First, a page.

Start manufacturing in 5 steps for Kickstarter Campaigns

We’ve got Kickstarter funding, now, how to start manufacturing our products? You have already done a lot of work and you have a look-alike and (hopefully) work-alike prototype and have also raised money on Kickstarter or another crowdfunding site. Congratulations!

Tuson Ong

January 4, 2022

We’ve got Kickstarter funding, now, how to start manufacturing our products?

You have already done a lot of work and you have a look-alike and (hopefully) work-alike prototype and have also raised money on Kickstarter or another crowdfunding site. Congratulations!

That’s a nice form of market validation, and it helps meet your financial needs.

If your product is very new and relatively complex, having the first prototype is only a small part of the work on the road to getting a first mass-produced batch on the market. As I wrote before, it often takes much longer than expected.


1. Review your design based on DFM (Design for Manufacturing) principles

This is typically a review of your design by someone who knows how Chinese manufacturers tend to make this type of product.

(Ideally, that would have been done before any prototype was made and used for commercial purposes, but later is better than never.)

This review might point to the need for changing some of the materials or fabrication/assembly methods.

Some of the most frequent benefits are making processing easy, simplifying the product in order to avoid potential points of failure, ensuring components can be sourced locally if possible… In the end, it often means lower costs AND better quality & reliability AND fewer delays / shorter lead times.

We have suggested this step to some companies that went straight into mass production and had to make the painful decision of changing a material at a time when it proved quite expensive to them. Don’t be in that situation.

2. Identifying & vetting some suppliers (components, assembler)

Your product got a good reception in the marketplace. You are planning to manufacture at least 2 or 3 batches of the current version, right? In that case, reduce your risks and work with the right people from the start.

A risk here is to work with cheap suppliers — for example, you buy a metal flask and you buy from a small factory in the Yongkang area in Zhejiang. Things look easy at the start, but you will probably get into numerous issues with them.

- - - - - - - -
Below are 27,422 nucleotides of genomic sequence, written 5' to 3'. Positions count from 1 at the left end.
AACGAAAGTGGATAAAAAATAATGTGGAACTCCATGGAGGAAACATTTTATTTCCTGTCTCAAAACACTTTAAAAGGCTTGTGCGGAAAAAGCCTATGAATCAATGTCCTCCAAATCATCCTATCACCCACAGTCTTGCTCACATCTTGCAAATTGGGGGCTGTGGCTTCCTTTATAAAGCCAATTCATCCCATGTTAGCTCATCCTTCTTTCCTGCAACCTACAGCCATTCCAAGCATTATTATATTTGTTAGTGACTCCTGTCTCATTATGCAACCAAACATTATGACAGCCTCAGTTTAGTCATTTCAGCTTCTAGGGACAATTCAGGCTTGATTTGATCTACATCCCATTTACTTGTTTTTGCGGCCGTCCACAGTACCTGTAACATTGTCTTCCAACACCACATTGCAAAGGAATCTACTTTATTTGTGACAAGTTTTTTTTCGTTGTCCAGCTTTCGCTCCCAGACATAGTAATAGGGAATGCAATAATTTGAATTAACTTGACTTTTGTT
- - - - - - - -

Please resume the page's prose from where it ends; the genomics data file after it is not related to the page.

Another very serious mistake we have seen is engineers who procured components on TaoBao (China’s local Amazon) for making prototypes, and who kept using the same parts for mass production. A 20% defect rate is going to hurt your project significantly… Don’t do that.

3. Certification(s)

Have you researched what certifications your new product will be subject to? For example, your electronic product might need to be FCC and/or UL certified for selling on the USA market.

4. Get tooling prepared and signed off

If your product has a custom-designed casing, a mold (e.g. for the plastic injection or the aluminum die casting) will have to be prepared. Again, it is not cheap and not fast.

In many cases, some important non-recurring engineering is needed to reduce risks and cut total costs. For example, fixtures to make assembly easier, go/no-go gages for stopping parts out of a critical spec, an automated packaging line, and so on and so forth. The higher the projected volume, the more time and money you’ll want to spend here. 

5. Get testing stations prepared and signed off

This is similar to point 6. You might need custom-developed testing stations to catch defective units, and this is especially common for electronic products.

Don’t go to the next step until this is ready, at least on a rudimentary level.

6. Pilot run before production launch

Make sure the pilot run is not skipped – most Chinese manufacturers hate to do a setup and provide a lot of engineering & management attention for a very small quantity, and yet it is a very important step for new products.

ALWAYS REMEMBER, CHINESE MANUFACTURERS TEND TO PUSH YOU TO SKIP IMPORTANT STEPS BECAUSE THEY WANT TO REDUCE THEIR WORKLOAD AND COLLECT PAYMENT EARLIER… AND BECAUSE, IN GENERAL, THEY ARE TAKING RISKS WITH THE CUSTOMER’S MONEY!

In >95% of cases, major issues will be detected and will need to be addressed: inconsistent component quality, a process that is not capable of sticking to spec, a checking gage that doesn’t detect certain issues…


Projects on PledgeBox

The Original SPAWN Action Figure & Comic Remastered (2020)

TODD MCFARLANE joins forces with Kickstarter to deliver an updated version of the original SPAWN action figure & comic (from 1995).

Mina the Hollower

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GENKI: Waveform Earphones for Nintendo Switch and PS5

Connect & Stream 2 Audio Sources at Once. Enjoy Low Latency Gaming. Dual Hybrid Drivers for Immersive Sound. aptX Adaptive Smart Case.